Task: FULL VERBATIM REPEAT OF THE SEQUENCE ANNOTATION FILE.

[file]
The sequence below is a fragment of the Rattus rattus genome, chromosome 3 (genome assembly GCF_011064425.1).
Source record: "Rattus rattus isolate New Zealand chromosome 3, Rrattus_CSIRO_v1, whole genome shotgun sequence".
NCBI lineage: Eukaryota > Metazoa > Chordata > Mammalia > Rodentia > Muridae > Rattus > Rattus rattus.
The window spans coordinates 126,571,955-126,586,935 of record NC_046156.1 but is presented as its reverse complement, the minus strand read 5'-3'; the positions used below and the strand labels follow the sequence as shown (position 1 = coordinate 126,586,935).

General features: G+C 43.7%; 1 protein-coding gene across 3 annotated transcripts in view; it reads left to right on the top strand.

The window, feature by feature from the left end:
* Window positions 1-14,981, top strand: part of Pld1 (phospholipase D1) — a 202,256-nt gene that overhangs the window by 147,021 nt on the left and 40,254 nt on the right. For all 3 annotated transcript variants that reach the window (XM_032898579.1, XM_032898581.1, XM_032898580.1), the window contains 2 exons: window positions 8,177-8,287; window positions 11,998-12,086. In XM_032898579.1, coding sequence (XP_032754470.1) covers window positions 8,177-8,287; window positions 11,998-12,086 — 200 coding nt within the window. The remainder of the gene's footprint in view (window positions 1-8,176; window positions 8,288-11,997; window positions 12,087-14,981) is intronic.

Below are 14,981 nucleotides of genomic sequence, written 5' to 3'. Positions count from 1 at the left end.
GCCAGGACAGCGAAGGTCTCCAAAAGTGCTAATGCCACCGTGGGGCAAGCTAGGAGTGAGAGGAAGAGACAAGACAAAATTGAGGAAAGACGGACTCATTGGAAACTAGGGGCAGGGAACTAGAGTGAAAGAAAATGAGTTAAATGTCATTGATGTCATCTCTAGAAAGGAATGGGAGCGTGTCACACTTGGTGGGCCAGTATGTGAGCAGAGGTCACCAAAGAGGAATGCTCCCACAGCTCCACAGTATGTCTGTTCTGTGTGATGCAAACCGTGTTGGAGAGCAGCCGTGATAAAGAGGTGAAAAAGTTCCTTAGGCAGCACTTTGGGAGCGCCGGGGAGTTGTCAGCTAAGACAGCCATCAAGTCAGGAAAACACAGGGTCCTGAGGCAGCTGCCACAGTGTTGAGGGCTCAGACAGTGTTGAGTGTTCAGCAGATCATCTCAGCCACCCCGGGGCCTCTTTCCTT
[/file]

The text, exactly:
The sequence below is a fragment of the Rattus rattus genome, chromosome 3 (genome assembly GCF_011064425.1).
Source record: "Rattus rattus isolate New Zealand chromosome 3, Rrattus_CSIRO_v1, whole genome shotgun sequence".
NCBI lineage: Eukaryota > Metazoa > Chordata > Mammalia > Rodentia > Muridae > Rattus > Rattus rattus.
The window spans coordinates 126,571,955-126,586,935 of record NC_046156.1 but is presented as its reverse complement, the minus strand read 5'-3'; the positions used below and the strand labels follow the sequence as shown (position 1 = coordinate 126,586,935).

General features: G+C 43.7%; 1 protein-coding gene across 3 annotated transcripts in view; it reads left to right on the top strand.

The window, feature by feature from the left end:
* Window positions 1-14,981, top strand: part of Pld1 (phospholipase D1) — a 202,256-nt gene that overhangs the window by 147,021 nt on the left and 40,254 nt on the right. For all 3 annotated transcript variants that reach the window (XM_032898579.1, XM_032898581.1, XM_032898580.1), the window contains 2 exons: window positions 8,177-8,287; window positions 11,998-12,086. In XM_032898579.1, coding sequence (XP_032754470.1) covers window positions 8,177-8,287; window positions 11,998-12,086 — 200 coding nt within the window. The remainder of the gene's footprint in view (window positions 1-8,176; window positions 8,288-11,997; window positions 12,087-14,981) is intronic.

Below are 14,981 nucleotides of genomic sequence, written 5' to 3'. Positions count from 1 at the left end.
GCCAGGACAGCGAAGGTCTCCAAAAGTGCTAATGCCACCGTGGGGCAAGCTAGGAGTGAGAGGAAGAGACAAGACAAAATTGAGGAAAGACGGACTCATTGGAAACTAGGGGCAGGGAACTAGAGTGAAAGAAAATGAGTTAAATGTCATTGATGTCATCTCTAGAAAGGAATGGGAGCGTGTCACACTTGGTGGGCCAGTATGTGAGCAGAGGTCACCAAAGAGGAATGCTCCCACAGCTCCACAGTATGTCTGTTCTGTGTGATGCAAACCGTGTTGGAGAGCAGCCGTGATAAAGAGGTGAAAAAGTTCCTTAGGCAGCACTTTGGGAGCGCCGGGGAGTTGTCAGCTAAGACAGCCATCAAGTCAGGAAAACACAGGGTCCTGAGGCAGCTGCCACAGTGTTGAGGGCTCAGACAGTGTTGAGTGTTCAGCAGATCATCTCAGCCACCCCGGGGCCTCTTTCCTT